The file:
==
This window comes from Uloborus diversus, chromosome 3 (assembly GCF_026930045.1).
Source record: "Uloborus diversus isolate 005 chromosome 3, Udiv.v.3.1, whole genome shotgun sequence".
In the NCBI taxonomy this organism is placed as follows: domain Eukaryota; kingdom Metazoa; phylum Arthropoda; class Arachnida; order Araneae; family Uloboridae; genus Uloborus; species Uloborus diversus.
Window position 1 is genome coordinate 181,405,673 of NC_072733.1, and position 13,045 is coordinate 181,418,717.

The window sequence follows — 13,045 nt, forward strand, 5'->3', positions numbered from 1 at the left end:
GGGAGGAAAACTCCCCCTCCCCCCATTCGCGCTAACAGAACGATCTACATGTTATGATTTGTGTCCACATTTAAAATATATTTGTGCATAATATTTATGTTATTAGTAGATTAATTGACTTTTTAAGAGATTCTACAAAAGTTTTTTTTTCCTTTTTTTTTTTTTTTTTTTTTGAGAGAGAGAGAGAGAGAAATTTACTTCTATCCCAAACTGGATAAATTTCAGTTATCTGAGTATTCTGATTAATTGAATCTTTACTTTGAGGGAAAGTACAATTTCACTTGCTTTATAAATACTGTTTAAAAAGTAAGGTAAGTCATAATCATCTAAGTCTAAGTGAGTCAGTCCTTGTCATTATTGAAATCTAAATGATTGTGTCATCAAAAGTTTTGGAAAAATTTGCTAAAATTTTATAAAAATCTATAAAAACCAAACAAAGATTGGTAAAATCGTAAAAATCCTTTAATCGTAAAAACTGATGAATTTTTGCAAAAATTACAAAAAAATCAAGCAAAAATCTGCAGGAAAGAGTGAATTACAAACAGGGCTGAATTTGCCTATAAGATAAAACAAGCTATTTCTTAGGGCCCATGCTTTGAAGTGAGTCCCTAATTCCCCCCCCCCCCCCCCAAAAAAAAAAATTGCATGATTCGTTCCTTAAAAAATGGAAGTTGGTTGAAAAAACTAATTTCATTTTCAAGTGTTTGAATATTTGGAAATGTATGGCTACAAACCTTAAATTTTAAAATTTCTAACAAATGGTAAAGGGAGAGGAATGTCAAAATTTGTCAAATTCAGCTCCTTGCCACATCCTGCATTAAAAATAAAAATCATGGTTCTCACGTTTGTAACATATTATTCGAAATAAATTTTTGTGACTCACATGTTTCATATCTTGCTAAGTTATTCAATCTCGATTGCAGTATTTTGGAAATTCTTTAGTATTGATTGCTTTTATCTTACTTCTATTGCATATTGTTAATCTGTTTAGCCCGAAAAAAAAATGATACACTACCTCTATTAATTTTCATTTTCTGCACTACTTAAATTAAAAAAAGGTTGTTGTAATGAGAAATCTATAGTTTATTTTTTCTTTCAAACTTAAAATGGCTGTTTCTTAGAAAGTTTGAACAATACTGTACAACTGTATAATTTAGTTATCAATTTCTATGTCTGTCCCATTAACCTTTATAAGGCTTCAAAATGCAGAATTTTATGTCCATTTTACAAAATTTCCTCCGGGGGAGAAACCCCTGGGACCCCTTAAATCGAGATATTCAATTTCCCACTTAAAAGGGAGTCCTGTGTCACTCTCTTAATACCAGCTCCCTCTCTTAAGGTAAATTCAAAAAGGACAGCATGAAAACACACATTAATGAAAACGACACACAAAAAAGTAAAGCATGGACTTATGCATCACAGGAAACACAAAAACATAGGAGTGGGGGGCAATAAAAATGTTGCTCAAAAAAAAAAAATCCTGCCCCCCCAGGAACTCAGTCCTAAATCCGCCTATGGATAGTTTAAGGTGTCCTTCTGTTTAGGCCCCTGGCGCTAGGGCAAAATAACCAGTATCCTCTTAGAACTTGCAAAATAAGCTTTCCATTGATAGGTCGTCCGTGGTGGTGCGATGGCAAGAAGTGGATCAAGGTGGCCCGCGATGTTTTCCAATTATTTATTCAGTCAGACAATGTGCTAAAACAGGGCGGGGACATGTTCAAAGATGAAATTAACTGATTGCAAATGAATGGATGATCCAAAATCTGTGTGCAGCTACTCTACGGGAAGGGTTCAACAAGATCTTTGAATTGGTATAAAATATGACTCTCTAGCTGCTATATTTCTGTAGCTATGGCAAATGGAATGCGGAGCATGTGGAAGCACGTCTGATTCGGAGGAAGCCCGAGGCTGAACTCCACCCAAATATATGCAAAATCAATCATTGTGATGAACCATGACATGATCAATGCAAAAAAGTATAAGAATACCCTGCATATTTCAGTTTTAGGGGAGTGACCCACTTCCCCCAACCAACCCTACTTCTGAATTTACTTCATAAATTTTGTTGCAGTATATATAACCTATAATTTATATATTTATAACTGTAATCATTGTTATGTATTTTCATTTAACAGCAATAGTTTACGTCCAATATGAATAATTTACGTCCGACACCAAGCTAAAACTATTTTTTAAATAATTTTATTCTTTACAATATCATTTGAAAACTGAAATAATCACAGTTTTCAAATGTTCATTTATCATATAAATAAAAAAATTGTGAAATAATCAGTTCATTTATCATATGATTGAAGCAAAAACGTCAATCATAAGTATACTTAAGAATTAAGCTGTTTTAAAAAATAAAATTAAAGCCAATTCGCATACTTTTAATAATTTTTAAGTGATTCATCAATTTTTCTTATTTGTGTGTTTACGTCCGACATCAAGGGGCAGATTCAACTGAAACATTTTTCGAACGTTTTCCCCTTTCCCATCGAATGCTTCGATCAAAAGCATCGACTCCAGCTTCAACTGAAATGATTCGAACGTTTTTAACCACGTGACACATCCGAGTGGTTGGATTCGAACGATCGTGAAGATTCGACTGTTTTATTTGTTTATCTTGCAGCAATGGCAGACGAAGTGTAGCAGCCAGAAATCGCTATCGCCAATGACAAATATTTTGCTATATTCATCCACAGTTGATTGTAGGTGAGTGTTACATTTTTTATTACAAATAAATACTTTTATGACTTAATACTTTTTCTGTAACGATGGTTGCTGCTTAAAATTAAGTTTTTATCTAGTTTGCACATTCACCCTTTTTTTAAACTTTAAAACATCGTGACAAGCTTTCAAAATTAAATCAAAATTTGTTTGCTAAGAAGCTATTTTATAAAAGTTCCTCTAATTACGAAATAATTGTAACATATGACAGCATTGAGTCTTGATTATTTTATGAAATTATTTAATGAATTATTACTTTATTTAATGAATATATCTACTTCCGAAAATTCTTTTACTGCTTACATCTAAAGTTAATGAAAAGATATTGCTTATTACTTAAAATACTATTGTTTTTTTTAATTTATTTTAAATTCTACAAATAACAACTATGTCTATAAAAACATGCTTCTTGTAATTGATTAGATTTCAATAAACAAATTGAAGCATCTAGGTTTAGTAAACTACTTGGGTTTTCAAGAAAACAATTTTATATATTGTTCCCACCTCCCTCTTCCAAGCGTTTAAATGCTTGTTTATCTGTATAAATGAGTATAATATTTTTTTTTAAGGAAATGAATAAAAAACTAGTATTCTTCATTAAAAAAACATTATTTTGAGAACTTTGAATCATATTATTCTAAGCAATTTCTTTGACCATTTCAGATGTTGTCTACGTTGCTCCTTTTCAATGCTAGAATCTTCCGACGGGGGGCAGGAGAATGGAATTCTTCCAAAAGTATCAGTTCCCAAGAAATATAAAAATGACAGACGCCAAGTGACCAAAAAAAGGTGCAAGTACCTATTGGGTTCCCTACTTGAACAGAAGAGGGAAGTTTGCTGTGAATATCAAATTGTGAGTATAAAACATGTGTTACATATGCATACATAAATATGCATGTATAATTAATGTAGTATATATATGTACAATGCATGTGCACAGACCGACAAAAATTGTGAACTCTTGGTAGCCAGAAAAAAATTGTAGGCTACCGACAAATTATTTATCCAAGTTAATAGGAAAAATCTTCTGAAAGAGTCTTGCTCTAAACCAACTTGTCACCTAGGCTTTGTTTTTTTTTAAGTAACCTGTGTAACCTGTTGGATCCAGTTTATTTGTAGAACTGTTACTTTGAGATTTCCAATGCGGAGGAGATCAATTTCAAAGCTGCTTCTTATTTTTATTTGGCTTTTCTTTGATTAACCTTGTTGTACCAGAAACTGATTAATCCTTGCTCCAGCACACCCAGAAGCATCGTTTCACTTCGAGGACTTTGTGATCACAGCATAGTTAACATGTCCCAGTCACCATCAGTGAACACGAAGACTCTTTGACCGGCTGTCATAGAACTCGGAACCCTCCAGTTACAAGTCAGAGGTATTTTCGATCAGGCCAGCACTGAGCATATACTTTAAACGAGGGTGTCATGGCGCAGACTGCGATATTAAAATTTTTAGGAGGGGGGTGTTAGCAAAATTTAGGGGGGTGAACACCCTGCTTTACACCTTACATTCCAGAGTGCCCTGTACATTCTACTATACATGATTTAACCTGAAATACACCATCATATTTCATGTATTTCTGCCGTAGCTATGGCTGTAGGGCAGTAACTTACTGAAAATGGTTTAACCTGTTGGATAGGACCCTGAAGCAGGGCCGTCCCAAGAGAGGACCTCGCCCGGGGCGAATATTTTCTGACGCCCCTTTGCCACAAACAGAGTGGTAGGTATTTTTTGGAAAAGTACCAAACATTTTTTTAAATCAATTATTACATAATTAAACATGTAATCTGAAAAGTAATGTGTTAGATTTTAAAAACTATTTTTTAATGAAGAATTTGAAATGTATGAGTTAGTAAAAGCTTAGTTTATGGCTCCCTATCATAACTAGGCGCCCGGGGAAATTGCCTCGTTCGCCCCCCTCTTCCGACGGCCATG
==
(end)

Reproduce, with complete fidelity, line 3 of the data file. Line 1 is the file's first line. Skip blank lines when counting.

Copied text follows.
In the NCBI taxonomy this organism is placed as follows: domain Eukaryota; kingdom Metazoa; phylum Arthropoda; class Arachnida; order Araneae; family Uloboridae; genus Uloborus; species Uloborus diversus.